David Texeira has been a bit difficult to analyze thus far this season. He's given the FC Dallas faithful small glimpses of what he brings as a striker in his few appearances, then went largely unnoticed in his first start against Houston the previous weekend (only 27 action points in 65 minutes - for comparison Blas Perez logged 64 action points in 67 minutes against Portland on 3/29).
But after a second consecutive start, a full 90 and a goal to boot, we now have a better idea of what kind of player Texeira is and why Oscar Pareja has been calling his name off the bench so often. So for today's Chalkboard series we'll look briefly at his first 90 minute game and also dive into his whole body of work thus far this season.
His action points are a little on the low end - 62 for 90 minutes is fairly sub par - but compared to his Houston performance, you can see he's improving in finding ways to get involved in the game. Even though Dallas plays with the lone striker formation, which has the tendency to isolate the central forward, Texeira has to do better to help influence the game in the same manner that Blas does. Upside here is that Texeira is far from a finished product at the tender age of 23. And so while David still needs to grow his game, he's showing signs of improving with each game and is giving the Dallas faithful hope in that they've found a suitable long term replacement for Perez.
What has impressed me the most with Texeira is that he's very disciplined with his overall positioning on the field. This is only the heat map from the Seattle game, but his others are quite similar in that most of his involvement remains very central and he does not abandon that space. This is particularly important as Dallas thrives on wing play from Fabian Castillo and Je-Vaughn Watson, they can only do their work if Texeira occupies the opponents' center backs and allows space behind the defensive line.
10 of the 15 goals Dallas has scored this season (including one own goal off a corner) have come from a set piece of some kind (corner, penalty or free kick). We covered a little bit of the debate whether Dallas is too reliant on set pieces for their goals here at BigD with a slight majority of you thinking it's a non issue. From my view point, goals are goals and it still requires a lot of skill to produce the goal from the free kick taker to registering a shot on target. It's not a secret that Dallas is a threat during a dead ball situation, so opponents (if coached properly) have a heightened sense of alertness anytime Michel or Diaz step over the ball.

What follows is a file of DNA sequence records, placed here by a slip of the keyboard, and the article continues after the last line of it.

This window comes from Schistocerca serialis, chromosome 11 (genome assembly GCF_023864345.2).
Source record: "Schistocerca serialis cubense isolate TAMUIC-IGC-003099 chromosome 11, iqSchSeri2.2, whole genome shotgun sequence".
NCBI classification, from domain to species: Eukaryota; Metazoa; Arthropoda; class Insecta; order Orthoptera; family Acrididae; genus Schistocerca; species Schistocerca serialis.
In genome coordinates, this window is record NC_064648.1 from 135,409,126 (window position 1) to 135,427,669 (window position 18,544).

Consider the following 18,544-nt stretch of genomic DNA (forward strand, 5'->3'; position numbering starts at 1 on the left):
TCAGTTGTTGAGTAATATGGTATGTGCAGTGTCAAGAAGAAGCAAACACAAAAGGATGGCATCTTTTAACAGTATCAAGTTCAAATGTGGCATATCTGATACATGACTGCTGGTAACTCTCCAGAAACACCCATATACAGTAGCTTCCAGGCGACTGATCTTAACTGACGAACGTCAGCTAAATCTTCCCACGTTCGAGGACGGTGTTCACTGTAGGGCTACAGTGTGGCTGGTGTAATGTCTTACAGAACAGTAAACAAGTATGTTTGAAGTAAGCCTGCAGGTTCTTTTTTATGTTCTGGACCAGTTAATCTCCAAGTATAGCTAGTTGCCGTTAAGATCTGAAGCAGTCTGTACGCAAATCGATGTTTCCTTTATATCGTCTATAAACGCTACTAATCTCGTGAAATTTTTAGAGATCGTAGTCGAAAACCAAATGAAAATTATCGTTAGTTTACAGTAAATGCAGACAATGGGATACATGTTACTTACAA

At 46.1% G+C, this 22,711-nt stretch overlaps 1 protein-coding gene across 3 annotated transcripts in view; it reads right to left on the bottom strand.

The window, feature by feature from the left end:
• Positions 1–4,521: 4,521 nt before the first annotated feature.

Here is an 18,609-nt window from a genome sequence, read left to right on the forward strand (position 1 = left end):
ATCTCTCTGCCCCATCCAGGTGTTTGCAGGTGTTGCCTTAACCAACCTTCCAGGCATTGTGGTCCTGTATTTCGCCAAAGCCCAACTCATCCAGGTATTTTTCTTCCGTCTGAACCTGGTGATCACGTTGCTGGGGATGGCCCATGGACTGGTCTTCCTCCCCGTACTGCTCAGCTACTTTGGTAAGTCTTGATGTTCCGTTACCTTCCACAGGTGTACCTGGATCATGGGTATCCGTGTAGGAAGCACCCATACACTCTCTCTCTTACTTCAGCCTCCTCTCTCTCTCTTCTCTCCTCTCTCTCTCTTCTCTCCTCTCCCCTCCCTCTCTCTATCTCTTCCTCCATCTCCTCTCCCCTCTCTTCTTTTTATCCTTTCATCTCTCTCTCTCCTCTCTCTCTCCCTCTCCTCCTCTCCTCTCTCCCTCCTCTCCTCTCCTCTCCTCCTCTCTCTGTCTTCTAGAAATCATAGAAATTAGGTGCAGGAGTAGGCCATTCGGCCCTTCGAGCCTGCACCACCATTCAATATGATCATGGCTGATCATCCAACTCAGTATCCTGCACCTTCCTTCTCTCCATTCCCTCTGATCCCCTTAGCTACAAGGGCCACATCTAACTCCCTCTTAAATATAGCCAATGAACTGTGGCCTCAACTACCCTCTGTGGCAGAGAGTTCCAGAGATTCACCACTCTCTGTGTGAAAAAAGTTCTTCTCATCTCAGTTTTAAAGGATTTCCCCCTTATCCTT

Interestingly enough, Texeira is actually already tied for third on the team in terms of fouls suffered with 8 despite playing less than half of the minutes available than the rest of the team. For some context, Mauro Diaz is tied for the league lead in fouls suffered with 23. Diaz has played 515 minutes, which means he suffers just a hair over 4 fouls per 90 minutes. Texeira has only logged in 212 minutes, having him average 3.4 fouls suffered per 90 minutes.
While Diaz gets fouled more, Texeira's are more valuable in terms of foul placement. Because Diaz plays in the midfield, when he gets fouled Dallas is further back as opposed to Texeira where almost any time he's fouled, Dallas has a great opportunity to put a ball in the box. Which leads us to our next topic...
There are no stats on this, no Chalkboard that accounts for these. In fact I'm pretty sure I just made this whole thing up, but there has been enough of pattern to draw some conclusion here that Texeira has an ability to help generate and create goal scoring opportunities for his teammates. The most obvious of this is simply from the fouls he draws. Just take a look at these three fouls:
3/15 v SKC
Drew foul in 89th minute to set up Matt Hedge's 90th minute equalizer.
3/22 v CHV
Drew foul in 70th minute to set up the Diaz free kick to Hendry Thomas to Fabian Castilo's opening goal.
4/12 v SEA
Drew foul in the 41st minute to set up Michel's penalty.
And while not a foul, it was Texeira who chested down Kellyn Acosta's pass in the 84th minute against Portland on 3/29 that bounced to Diaz for the game winner.
In 211 minutes, Texeira has been directly and indirectly involved in five of the team's 15 goals this season. For those keeping score at home, that's 33% of Dallas' goals and he is generating 2.13 goals either directly or indirectly per 90 minutes through his involvement somehow. There is still plenty of improvement to be made from Texeira, but all signs are pointing to the positive that Fernando Clavijo has found a special player for years to come.